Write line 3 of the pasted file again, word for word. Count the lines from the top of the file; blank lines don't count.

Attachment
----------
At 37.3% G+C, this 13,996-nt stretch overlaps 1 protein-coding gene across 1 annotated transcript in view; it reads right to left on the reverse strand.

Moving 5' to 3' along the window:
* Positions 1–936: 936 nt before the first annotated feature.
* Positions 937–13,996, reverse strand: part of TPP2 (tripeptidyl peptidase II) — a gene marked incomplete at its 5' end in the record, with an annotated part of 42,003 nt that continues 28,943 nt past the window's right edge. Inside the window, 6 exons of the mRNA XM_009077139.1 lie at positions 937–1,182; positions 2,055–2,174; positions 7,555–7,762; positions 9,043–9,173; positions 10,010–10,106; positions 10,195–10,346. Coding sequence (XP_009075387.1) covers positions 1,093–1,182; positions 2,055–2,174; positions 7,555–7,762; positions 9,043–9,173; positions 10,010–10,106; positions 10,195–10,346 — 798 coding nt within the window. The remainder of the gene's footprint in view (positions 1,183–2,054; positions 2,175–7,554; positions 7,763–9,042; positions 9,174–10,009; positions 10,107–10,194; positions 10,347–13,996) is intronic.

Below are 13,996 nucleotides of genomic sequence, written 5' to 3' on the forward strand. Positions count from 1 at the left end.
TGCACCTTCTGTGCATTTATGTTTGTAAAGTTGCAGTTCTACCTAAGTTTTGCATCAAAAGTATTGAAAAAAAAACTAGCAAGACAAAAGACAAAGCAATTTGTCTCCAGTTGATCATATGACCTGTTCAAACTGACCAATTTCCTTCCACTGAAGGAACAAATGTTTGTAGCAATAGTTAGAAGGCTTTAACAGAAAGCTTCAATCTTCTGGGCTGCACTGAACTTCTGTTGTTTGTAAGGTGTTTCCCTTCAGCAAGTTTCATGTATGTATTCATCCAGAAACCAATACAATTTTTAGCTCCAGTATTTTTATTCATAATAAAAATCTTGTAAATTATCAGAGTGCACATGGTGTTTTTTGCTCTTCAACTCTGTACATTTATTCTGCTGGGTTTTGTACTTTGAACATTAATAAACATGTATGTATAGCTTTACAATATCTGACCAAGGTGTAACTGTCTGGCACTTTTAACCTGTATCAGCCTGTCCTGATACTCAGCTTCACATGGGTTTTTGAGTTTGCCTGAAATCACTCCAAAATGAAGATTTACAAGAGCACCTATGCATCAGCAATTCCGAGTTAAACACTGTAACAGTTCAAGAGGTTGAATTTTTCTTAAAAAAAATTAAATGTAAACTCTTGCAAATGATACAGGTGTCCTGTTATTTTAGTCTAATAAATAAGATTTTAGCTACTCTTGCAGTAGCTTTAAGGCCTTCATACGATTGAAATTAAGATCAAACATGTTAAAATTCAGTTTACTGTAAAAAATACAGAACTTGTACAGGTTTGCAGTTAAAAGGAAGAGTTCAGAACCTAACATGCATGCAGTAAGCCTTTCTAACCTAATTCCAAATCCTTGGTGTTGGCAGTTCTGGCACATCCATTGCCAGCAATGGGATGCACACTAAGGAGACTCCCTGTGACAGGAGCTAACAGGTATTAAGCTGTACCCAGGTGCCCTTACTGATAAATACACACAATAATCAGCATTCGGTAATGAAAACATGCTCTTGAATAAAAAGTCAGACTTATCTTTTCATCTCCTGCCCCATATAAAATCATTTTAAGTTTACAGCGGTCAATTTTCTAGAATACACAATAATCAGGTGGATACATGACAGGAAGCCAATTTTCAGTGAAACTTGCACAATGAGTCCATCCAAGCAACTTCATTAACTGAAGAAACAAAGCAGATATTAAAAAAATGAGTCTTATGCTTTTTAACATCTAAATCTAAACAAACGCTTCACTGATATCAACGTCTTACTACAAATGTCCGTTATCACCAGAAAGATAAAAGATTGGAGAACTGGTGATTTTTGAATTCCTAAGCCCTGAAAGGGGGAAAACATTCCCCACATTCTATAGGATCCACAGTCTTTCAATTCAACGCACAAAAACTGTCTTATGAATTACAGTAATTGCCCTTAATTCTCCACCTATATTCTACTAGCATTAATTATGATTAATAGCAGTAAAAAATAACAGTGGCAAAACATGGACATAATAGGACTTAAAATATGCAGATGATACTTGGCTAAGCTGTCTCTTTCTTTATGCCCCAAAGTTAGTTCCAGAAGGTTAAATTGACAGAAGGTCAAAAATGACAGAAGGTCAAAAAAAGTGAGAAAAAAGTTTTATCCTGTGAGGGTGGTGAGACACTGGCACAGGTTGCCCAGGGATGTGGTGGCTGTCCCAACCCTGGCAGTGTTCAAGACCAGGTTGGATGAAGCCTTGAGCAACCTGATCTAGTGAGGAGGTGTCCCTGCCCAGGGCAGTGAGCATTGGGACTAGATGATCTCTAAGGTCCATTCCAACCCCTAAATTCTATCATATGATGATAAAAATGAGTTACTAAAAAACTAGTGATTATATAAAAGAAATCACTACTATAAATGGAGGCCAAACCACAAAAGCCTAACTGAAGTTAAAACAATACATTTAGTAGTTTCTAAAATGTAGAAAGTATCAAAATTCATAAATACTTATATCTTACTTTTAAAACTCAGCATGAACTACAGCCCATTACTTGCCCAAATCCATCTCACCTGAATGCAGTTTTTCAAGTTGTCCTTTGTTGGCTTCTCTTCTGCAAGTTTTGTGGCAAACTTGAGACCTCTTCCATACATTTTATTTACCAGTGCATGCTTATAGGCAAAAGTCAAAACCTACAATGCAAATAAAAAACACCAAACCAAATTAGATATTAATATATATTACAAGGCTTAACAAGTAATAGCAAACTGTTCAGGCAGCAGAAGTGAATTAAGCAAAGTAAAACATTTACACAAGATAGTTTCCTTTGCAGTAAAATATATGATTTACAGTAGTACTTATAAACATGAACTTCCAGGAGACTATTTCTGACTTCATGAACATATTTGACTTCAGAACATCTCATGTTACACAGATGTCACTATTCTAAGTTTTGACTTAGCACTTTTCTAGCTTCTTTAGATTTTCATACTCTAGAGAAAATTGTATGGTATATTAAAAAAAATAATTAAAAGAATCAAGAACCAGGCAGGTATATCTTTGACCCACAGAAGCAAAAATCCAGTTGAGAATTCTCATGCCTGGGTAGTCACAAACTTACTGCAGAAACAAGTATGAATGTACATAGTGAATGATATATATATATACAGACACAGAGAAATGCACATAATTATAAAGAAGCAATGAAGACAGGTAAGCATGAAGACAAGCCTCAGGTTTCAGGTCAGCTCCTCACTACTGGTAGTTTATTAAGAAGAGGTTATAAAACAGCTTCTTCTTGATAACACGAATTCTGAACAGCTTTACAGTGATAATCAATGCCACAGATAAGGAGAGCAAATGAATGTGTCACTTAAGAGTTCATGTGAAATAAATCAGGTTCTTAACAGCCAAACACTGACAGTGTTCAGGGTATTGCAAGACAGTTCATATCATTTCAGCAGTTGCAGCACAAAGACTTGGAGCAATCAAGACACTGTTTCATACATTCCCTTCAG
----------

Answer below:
* Positions 1–936: 936 nt before the first annotated feature.